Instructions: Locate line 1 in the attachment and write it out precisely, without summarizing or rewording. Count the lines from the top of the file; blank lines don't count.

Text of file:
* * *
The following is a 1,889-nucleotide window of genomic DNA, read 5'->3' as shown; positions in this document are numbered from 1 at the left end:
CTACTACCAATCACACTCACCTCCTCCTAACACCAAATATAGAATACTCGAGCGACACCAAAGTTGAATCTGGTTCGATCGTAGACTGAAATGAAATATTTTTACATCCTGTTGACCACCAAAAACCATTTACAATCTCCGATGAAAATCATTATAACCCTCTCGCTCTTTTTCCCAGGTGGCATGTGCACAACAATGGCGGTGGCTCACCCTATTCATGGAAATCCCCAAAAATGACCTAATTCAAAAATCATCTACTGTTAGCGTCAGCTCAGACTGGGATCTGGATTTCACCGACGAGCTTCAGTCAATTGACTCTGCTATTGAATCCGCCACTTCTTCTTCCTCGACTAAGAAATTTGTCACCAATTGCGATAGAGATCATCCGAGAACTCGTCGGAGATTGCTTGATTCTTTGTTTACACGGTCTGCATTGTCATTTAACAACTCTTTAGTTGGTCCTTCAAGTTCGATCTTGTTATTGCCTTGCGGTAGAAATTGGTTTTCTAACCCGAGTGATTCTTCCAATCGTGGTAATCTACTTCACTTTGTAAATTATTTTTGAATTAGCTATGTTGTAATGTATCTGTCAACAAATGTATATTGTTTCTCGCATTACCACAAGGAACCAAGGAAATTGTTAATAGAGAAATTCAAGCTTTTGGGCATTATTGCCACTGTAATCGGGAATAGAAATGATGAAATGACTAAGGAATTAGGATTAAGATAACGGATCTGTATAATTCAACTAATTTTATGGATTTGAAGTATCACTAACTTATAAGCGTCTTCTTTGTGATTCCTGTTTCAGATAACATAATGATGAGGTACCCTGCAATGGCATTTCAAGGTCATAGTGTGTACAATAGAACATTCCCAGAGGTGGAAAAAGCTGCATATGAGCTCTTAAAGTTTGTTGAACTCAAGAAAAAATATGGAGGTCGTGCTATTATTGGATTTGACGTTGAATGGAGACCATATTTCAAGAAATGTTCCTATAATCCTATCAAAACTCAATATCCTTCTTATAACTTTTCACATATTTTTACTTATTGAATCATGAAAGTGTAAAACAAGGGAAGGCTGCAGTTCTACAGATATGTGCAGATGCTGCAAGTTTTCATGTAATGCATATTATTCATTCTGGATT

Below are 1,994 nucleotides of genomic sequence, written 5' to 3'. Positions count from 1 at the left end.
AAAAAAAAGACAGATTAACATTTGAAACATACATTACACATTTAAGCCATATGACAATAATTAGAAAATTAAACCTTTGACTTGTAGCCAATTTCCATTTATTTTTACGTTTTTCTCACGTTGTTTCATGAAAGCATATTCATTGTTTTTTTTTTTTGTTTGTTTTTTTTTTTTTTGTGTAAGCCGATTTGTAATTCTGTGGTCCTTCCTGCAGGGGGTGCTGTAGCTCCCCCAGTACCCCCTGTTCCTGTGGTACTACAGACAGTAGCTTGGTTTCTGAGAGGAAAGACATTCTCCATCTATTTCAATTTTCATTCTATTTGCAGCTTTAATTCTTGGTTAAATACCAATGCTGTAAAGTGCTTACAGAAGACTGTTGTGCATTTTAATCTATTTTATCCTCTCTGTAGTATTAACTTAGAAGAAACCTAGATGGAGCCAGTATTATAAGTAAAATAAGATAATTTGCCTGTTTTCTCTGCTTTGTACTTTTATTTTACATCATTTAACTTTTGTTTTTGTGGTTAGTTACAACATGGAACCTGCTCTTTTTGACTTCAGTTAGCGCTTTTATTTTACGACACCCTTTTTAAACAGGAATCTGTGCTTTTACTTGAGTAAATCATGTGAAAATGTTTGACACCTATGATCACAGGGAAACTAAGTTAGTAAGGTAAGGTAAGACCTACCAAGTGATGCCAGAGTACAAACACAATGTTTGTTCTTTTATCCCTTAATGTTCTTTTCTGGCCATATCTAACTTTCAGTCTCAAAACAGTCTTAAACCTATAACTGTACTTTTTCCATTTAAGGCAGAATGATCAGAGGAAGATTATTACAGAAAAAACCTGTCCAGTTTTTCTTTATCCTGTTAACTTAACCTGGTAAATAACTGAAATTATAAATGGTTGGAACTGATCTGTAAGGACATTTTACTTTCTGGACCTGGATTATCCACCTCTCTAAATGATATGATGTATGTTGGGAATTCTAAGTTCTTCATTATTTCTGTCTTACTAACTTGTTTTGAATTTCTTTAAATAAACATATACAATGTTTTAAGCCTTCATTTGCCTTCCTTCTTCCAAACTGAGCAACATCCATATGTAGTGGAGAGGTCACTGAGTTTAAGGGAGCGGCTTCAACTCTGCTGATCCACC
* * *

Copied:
The following is a 1,889-nucleotide window of genomic DNA, read 5'->3' as shown; positions in this document are numbered from 1 at the left end: